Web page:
Jesus Breaking Bread Lesson Plan

An Introduction to Public Art in Philadelphia for 4th/5th Grade

TOPIC: An Introduction to Public Art in Philadelphia for 4th/5th Grade


1. Goals: To acquaint students with one example of public art in Philadelphia, and to introduce them to the idea of creating a collective image.

2. Objectives:
A. Students will have a basic understanding of Jesus Breaking Bread, why it was created and how.
B. Students will have a basic understanding of what the sculpture aims to represent and how.
C. Students will explore the subject of the collective image, becoming acquainted with some of the challenges of making and having a common image.


Have the class watch the Association for Public Art’s online audio slideshow for Jesus Breaking Bread: (*Audio slideshow also available on TeacherTube)


Jesus Breaking Bread is a bronze sculpture made by Philadelphia artist, Walter Erlebacher (1933-1991). The work was commissioned as part of the 41st International Eucharistic Congress in 1976 sponsored by the Catholic Church. The theme of the second day of the Congress was “The Hunger for Food.”

Jesus Breaking Bread depicts an image of Jesus with outstretched arms and two halves of bread in his hands. Because this work represents an image of something from life, we refer to it as a figurative work. It is not abstract.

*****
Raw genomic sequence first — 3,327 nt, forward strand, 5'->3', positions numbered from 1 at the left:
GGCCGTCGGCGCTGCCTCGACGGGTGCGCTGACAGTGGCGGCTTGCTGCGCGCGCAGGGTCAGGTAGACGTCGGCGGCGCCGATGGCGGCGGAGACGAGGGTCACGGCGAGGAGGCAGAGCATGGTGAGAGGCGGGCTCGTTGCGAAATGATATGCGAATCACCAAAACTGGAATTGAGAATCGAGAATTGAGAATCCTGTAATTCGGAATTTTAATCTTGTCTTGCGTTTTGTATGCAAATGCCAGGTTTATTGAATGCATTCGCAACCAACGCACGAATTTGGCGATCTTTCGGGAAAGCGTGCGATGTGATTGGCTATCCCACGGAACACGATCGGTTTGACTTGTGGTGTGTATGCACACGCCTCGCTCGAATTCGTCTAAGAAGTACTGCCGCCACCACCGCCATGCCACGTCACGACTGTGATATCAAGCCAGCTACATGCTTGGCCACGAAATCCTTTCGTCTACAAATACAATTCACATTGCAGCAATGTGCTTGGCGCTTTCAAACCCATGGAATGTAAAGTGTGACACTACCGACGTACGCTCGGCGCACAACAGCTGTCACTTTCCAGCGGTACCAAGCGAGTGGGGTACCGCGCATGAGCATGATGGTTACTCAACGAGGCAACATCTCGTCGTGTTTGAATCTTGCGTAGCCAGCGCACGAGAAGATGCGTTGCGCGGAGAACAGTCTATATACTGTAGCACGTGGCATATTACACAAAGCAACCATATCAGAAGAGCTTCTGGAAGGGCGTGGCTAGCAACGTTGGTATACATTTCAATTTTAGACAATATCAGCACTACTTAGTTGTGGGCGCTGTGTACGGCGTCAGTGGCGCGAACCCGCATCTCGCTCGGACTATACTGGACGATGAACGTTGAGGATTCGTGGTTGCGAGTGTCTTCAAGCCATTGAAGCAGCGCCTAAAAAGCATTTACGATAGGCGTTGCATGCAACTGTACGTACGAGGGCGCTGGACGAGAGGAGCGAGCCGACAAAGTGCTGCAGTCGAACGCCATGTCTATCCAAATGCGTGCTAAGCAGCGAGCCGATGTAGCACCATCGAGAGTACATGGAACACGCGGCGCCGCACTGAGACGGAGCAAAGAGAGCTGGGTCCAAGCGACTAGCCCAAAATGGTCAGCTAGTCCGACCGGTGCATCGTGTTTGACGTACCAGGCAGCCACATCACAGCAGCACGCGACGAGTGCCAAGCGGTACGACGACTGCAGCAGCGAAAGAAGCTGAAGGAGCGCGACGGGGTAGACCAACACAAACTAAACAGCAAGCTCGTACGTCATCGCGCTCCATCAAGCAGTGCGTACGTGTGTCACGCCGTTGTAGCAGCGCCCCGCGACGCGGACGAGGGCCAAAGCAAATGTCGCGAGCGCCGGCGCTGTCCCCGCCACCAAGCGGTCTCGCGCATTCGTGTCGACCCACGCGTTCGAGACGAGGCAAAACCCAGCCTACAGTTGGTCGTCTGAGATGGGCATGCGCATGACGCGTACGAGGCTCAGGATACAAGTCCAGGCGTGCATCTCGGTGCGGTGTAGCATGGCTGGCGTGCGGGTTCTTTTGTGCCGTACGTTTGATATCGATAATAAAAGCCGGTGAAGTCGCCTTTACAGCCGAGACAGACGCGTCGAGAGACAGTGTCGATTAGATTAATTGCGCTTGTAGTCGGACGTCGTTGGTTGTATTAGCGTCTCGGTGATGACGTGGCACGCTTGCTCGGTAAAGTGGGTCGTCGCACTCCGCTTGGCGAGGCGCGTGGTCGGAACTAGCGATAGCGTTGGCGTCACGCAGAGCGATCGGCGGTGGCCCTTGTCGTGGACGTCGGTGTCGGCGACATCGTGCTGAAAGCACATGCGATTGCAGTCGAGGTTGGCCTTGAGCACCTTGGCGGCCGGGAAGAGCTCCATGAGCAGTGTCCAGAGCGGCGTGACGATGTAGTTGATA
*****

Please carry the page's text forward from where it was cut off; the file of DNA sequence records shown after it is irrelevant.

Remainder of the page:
This artwork can be referred to as “site specific,” since the artist planned for it to be installed in a specific location. This work was created with the intention of being placed in public view outside of the church, and it was purposely intended to be life-sized proportions and placed at ground level.

This sculpture of Jesus Breaking Bread varies from many other depictions of Jesus. The artist worked by using many different live models from different backgrounds and cultures to create a figure that was meant to be universal.

This sculpture was made through the “lost wax” casting process. “Lost wax” casting is an ancient method used to create metal sculpture, jewelry and objects. It begins with a completely rendered model in wax. This model is then surrounded with a ceramic shell or, in ancient times, buried in sand and heated. This causes the wax to run out of the shell leaving an empty void in the shape of the original model. Hot, liquid metal can than be poured into this void and the shell broken off to create a perfect replica of the original wax model.